Mexico sugar tax leads to further reductions in sugary drink sales

Jack Woodfield
Fri, 24 Feb 2017
Mexico sugar tax leads to further reductions in sugary drink sales
Mexico's sugar tax has led to reduced sugar consumption for the second year running, with scientists optimistic this could lead to reduced rates of obesity and type 2 diabetes.

Mexico introduced its 10 per cent tax on sugary drinks in 2014, and within a year sales of sugary soft drinks had fallen by six per cent. Figures now show a 9.7 per cent decline in the second year, averaging 7.6 per cent over the two years.

The findings could have implications for the UK's sugar tax, which is set to be introduced from 2018.

The UK levy is different to the Mexican tax in its design and structure - it will tax the soft drinks industry for total sugar content over 5g per 100ml - but experts say these new findings are encouraging for improving health.

"The principle that price change leads to sustained behaviour change remains important," said Adam Briggs, of the Nuffield department of population health at Oxford University, who wasn't involved in the study.

Over 70 per cent of the Mexican population is overweight or obese, with more than 70 per cent of added sugar in diets coming from sugar-sweetened drinks.

While experts have been watching the progress of the Mexican tax, there isn't yet any effect on health that can be calculated. Conditions such as obesity, type 2 diabetes and tooth decay can take years to develop, therefore the health effects will be best observed once the tax has been in place for several years. The researchers are optimistic, though, that these effects will be seen.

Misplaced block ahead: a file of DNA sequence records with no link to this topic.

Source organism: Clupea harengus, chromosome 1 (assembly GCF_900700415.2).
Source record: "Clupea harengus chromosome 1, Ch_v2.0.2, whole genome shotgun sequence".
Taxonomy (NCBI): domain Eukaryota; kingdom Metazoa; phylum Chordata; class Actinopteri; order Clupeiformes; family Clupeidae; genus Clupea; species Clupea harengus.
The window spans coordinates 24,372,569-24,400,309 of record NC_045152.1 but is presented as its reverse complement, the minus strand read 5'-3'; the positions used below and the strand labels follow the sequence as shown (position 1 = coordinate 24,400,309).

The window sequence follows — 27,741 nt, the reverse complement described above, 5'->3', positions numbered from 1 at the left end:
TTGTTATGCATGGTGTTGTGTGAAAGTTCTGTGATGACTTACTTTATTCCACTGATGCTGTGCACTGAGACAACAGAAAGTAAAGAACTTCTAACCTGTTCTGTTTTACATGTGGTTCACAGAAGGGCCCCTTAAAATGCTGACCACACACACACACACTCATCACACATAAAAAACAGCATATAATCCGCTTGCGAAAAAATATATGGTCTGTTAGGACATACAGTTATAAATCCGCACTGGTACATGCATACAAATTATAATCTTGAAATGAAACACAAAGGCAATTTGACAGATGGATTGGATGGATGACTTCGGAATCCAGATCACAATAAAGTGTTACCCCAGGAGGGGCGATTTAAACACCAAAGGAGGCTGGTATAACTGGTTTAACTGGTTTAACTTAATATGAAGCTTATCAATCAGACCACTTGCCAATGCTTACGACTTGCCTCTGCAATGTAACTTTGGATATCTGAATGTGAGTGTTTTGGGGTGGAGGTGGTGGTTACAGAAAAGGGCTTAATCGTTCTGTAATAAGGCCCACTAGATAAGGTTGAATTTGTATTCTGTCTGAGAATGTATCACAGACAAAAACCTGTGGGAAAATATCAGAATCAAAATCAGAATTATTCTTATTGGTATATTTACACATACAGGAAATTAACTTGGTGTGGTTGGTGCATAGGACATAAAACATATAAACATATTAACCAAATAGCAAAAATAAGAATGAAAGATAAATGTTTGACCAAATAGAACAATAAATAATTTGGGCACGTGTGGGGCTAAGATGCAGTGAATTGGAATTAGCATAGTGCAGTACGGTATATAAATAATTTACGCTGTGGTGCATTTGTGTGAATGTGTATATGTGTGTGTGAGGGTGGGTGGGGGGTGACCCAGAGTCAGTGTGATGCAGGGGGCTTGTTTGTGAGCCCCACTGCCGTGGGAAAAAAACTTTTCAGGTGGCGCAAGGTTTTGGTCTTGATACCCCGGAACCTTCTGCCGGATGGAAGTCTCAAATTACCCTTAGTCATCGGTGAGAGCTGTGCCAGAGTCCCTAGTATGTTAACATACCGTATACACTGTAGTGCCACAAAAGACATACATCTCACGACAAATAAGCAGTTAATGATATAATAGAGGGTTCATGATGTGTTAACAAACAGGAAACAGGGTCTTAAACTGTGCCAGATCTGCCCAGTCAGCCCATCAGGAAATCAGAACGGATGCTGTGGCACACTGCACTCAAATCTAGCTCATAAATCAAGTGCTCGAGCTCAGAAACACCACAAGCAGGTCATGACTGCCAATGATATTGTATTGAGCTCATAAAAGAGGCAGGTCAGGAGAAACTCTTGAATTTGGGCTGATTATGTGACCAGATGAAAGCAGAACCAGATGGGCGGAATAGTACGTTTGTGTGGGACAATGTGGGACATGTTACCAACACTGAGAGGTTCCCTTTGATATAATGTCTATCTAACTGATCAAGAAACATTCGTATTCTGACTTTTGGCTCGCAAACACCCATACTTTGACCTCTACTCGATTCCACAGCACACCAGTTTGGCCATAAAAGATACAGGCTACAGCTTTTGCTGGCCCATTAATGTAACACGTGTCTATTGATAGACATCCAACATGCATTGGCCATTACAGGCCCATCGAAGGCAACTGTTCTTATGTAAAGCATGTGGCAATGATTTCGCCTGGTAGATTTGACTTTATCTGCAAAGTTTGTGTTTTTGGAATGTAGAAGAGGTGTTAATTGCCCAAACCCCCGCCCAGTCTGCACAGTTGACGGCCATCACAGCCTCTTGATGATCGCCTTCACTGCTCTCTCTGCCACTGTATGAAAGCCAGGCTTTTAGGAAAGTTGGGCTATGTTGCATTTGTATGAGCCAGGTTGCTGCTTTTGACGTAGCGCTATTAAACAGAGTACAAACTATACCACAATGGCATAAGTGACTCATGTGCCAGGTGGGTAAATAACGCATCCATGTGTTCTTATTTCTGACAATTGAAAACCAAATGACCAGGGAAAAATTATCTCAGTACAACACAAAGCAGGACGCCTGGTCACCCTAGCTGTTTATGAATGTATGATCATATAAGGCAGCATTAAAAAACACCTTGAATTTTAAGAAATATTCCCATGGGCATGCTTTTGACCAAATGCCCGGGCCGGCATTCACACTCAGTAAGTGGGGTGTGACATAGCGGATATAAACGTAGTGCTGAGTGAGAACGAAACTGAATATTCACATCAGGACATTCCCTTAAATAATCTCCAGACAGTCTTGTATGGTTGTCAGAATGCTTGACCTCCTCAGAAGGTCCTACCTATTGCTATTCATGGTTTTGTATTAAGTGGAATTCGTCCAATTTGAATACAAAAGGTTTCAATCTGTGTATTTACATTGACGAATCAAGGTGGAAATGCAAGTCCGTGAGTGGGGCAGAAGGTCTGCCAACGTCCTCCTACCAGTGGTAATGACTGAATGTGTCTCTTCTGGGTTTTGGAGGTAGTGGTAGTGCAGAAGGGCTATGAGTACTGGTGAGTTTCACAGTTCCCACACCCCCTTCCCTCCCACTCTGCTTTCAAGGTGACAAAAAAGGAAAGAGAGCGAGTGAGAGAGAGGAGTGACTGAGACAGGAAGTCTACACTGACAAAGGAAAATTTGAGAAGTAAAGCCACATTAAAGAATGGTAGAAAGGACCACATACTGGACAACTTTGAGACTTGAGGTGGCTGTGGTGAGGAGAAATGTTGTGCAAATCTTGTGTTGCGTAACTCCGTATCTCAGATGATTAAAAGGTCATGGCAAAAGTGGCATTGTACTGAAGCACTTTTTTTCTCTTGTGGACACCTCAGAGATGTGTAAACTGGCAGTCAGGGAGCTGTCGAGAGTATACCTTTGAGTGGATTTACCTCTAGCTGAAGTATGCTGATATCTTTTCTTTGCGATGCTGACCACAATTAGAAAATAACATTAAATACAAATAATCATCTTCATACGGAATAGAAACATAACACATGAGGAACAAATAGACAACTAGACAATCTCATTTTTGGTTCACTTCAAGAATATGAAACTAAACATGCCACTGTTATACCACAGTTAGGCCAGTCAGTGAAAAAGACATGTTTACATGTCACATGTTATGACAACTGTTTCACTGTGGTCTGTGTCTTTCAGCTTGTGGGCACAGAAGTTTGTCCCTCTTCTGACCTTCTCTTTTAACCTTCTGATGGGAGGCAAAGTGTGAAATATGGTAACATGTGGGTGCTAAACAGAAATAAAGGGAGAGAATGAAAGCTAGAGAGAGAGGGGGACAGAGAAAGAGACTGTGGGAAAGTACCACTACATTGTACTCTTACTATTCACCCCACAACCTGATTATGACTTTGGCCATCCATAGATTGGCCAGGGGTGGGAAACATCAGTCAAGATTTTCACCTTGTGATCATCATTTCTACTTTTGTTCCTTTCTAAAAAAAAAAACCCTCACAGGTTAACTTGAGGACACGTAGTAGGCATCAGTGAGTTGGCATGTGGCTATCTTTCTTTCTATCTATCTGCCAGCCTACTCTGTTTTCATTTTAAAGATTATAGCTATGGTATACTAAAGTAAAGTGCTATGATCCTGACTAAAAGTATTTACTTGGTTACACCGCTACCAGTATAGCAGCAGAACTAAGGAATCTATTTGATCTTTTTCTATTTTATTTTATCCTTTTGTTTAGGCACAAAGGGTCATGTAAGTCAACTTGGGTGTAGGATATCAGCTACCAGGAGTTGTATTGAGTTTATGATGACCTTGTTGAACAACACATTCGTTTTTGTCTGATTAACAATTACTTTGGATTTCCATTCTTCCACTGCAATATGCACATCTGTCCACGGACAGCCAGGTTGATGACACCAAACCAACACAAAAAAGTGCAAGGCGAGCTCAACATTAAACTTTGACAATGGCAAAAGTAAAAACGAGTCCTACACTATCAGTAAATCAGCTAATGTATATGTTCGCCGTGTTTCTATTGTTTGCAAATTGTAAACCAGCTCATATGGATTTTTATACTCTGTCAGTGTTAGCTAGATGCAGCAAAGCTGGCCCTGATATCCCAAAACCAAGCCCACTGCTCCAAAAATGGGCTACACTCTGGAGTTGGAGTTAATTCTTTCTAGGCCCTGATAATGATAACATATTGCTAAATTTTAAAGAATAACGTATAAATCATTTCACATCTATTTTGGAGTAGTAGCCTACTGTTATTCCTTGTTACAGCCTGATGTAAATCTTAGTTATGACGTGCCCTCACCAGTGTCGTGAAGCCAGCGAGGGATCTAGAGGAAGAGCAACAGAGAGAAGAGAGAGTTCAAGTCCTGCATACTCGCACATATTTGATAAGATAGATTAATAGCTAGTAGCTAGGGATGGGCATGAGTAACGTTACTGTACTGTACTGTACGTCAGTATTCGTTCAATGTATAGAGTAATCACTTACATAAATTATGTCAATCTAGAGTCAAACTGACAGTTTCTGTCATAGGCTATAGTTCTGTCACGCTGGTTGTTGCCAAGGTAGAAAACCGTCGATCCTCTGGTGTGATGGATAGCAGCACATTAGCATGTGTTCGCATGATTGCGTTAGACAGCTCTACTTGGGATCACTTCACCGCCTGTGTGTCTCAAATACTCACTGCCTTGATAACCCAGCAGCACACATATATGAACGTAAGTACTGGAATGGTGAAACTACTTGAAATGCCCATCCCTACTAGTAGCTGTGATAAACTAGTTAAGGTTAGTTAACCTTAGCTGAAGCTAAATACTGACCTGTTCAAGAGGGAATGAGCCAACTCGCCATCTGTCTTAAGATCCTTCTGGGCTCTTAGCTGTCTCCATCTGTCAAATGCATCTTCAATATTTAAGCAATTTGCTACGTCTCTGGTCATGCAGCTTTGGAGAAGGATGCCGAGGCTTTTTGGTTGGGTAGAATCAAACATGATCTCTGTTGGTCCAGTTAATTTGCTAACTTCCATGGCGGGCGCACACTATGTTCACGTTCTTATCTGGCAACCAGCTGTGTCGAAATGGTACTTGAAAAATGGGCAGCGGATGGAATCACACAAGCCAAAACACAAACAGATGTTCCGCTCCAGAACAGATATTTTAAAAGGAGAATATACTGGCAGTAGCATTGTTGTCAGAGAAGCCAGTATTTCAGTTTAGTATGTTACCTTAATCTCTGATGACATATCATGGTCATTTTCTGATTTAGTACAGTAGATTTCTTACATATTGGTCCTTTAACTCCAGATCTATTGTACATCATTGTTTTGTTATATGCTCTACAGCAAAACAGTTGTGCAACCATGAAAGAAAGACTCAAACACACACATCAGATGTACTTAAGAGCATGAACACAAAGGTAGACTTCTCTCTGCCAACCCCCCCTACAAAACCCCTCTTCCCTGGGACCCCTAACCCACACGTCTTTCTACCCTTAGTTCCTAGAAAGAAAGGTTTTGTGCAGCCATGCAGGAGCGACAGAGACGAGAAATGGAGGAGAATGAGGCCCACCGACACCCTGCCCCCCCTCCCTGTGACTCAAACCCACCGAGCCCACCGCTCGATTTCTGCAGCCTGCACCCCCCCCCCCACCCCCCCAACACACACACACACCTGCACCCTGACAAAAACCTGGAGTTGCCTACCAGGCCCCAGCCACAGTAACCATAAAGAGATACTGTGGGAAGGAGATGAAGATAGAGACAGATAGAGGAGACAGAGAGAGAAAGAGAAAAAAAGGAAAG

"These reductions in consumption could have positive impacts on health outcomes and reductions in healthcare expenses in Mexico," said researchers from the University of North Carolina at Chapel Hill's Gillings School of Global Public Health and the Mexican Instituto Nacional de Salud Pública (National Institute of Public Health).

Senior author Barry Popkin, Gillings School of Global Public Health, added: "It will be important for us to continue to monitor this tax and see how this actually will affect overall diets, diabetes prevalence and other biological markers of the many noncommunicable diseases linked with excessive sugary beverage consumption."

What they did find was the tax led to decline in sugary drink purchases in low-income households, with the authors reporting more consumers are turning to bottled water instead.

The findings appear online in the journal Health Affairs.
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